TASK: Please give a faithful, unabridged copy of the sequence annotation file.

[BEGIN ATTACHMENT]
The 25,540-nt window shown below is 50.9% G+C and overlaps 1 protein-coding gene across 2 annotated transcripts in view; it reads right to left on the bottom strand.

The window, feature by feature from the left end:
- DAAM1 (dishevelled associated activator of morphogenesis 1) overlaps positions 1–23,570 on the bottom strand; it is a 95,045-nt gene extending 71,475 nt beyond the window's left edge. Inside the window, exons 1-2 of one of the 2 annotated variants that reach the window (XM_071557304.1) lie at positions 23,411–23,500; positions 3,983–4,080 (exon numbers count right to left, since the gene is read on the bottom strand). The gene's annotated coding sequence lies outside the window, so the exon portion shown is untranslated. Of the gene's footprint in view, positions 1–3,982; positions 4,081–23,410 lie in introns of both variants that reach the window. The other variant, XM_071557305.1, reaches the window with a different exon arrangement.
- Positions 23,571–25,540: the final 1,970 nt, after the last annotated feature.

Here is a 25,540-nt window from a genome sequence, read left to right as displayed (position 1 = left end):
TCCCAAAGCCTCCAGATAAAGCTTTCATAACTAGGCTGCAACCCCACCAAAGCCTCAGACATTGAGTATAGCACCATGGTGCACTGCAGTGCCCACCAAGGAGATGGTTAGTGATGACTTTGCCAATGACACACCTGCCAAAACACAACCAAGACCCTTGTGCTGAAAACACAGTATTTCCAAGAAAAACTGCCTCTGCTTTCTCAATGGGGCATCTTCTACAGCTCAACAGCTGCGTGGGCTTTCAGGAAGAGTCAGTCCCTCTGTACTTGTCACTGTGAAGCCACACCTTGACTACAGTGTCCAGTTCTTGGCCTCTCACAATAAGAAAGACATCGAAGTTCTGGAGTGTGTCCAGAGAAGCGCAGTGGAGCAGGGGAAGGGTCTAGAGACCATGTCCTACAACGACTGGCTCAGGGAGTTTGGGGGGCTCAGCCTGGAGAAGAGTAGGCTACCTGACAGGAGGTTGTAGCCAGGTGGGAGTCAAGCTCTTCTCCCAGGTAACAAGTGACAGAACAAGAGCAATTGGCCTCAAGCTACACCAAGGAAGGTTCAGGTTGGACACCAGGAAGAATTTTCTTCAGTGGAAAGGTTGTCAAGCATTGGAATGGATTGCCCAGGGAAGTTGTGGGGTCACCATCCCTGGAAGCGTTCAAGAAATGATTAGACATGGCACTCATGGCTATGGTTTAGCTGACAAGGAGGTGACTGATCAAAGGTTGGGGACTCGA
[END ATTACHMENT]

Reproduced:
The 25,540-nt window shown below is 50.9% G+C and overlaps 1 protein-coding gene across 2 annotated transcripts in view; it reads right to left on the bottom strand.

The window, feature by feature from the left end:
- DAAM1 (dishevelled associated activator of morphogenesis 1) overlaps positions 1–23,570 on the bottom strand; it is a 95,045-nt gene extending 71,475 nt beyond the window's left edge. Inside the window, exons 1-2 of one of the 2 annotated variants that reach the window (XM_071557304.1) lie at positions 23,411–23,500; positions 3,983–4,080 (exon numbers count right to left, since the gene is read on the bottom strand). The gene's annotated coding sequence lies outside the window, so the exon portion shown is untranslated. Of the gene's footprint in view, positions 1–3,982; positions 4,081–23,410 lie in introns of both variants that reach the window. The other variant, XM_071557305.1, reaches the window with a different exon arrangement.
- Positions 23,571–25,540: the final 1,970 nt, after the last annotated feature.

Here is a 25,540-nt window from a genome sequence, read left to right as displayed (position 1 = left end):
TCCCAAAGCCTCCAGATAAAGCTTTCATAACTAGGCTGCAACCCCACCAAAGCCTCAGACATTGAGTATAGCACCATGGTGCACTGCAGTGCCCACCAAGGAGATGGTTAGTGATGACTTTGCCAATGACACACCTGCCAAAACACAACCAAGACCCTTGTGCTGAAAACACAGTATTTCCAAGAAAAACTGCCTCTGCTTTCTCAATGGGGCATCTTCTACAGCTCAACAGCTGCGTGGGCTTTCAGGAAGAGTCAGTCCCTCTGTACTTGTCACTGTGAAGCCACACCTTGACTACAGTGTCCAGTTCTTGGCCTCTCACAATAAGAAAGACATCGAAGTTCTGGAGTGTGTCCAGAGAAGCGCAGTGGAGCAGGGGAAGGGTCTAGAGACCATGTCCTACAACGACTGGCTCAGGGAGTTTGGGGGGCTCAGCCTGGAGAAGAGTAGGCTACCTGACAGGAGGTTGTAGCCAGGTGGGAGTCAAGCTCTTCTCCCAGGTAACAAGTGACAGAACAAGAGCAATTGGCCTCAAGCTACACCAAGGAAGGTTCAGGTTGGACACCAGGAAGAATTTTCTTCAGTGGAAAGGTTGTCAAGCATTGGAATGGATTGCCCAGGGAAGTTGTGGGGTCACCATCCCTGGAAGCGTTCAAGAAATGATTAGACATGGCACTCATGGCTATGGTTTAGCTGACAAGGAGGTGACTGATCAAAGGTTGGGGACTCGA